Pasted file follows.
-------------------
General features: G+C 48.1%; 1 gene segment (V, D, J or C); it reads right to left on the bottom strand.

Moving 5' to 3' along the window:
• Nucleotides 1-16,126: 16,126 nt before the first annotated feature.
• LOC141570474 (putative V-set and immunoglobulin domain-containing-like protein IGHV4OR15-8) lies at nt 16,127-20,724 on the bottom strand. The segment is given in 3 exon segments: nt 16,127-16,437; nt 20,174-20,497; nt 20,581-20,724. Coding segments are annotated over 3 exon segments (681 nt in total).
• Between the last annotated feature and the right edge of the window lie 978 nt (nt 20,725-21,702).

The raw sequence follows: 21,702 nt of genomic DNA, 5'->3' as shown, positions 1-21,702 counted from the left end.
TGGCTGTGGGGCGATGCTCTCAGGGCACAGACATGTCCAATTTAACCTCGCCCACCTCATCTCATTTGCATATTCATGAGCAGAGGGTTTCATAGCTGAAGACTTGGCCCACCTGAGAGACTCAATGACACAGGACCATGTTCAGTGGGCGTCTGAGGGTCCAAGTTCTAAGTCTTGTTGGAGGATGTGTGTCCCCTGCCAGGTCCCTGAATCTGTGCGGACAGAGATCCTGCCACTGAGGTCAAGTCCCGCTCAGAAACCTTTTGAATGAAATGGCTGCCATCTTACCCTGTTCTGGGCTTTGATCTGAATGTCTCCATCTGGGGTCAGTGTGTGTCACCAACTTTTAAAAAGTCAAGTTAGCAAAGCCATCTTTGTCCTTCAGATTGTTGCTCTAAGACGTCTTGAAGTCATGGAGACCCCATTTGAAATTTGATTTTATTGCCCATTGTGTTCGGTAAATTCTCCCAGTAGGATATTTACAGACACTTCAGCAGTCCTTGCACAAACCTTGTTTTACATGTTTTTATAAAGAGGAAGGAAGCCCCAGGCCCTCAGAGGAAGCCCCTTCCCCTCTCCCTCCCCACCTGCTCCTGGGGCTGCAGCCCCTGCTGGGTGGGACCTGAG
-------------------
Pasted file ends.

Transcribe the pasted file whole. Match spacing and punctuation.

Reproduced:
General features: G+C 48.1%; 1 gene segment (V, D, J or C); it reads right to left on the bottom strand.

Moving 5' to 3' along the window:
• Nucleotides 1-16,126: 16,126 nt before the first annotated feature.
• LOC141570474 (putative V-set and immunoglobulin domain-containing-like protein IGHV4OR15-8) lies at nt 16,127-20,724 on the bottom strand. The segment is given in 3 exon segments: nt 16,127-16,437; nt 20,174-20,497; nt 20,581-20,724. Coding segments are annotated over 3 exon segments (681 nt in total).
• Between the last annotated feature and the right edge of the window lie 978 nt (nt 20,725-21,702).

The raw sequence follows: 21,702 nt of genomic DNA, 5'->3' as shown, positions 1-21,702 counted from the left end.
TGGCTGTGGGGCGATGCTCTCAGGGCACAGACATGTCCAATTTAACCTCGCCCACCTCATCTCATTTGCATATTCATGAGCAGAGGGTTTCATAGCTGAAGACTTGGCCCACCTGAGAGACTCAATGACACAGGACCATGTTCAGTGGGCGTCTGAGGGTCCAAGTTCTAAGTCTTGTTGGAGGATGTGTGTCCCCTGCCAGGTCCCTGAATCTGTGCGGACAGAGATCCTGCCACTGAGGTCAAGTCCCGCTCAGAAACCTTTTGAATGAAATGGCTGCCATCTTACCCTGTTCTGGGCTTTGATCTGAATGTCTCCATCTGGGGTCAGTGTGTGTCACCAACTTTTAAAAAGTCAAGTTAGCAAAGCCATCTTTGTCCTTCAGATTGTTGCTCTAAGACGTCTTGAAGTCATGGAGACCCCATTTGAAATTTGATTTTATTGCCCATTGTGTTCGGTAAATTCTCCCAGTAGGATATTTACAGACACTTCAGCAGTCCTTGCACAAACCTTGTTTTACATGTTTTTATAAAGAGGAAGGAAGCCCCAGGCCCTCAGAGGAAGCCCCTTCCCCTCTCCCTCCCCACCTGCTCCTGGGGCTGCAGCCCCTGCTGGGTGGGACCTGAG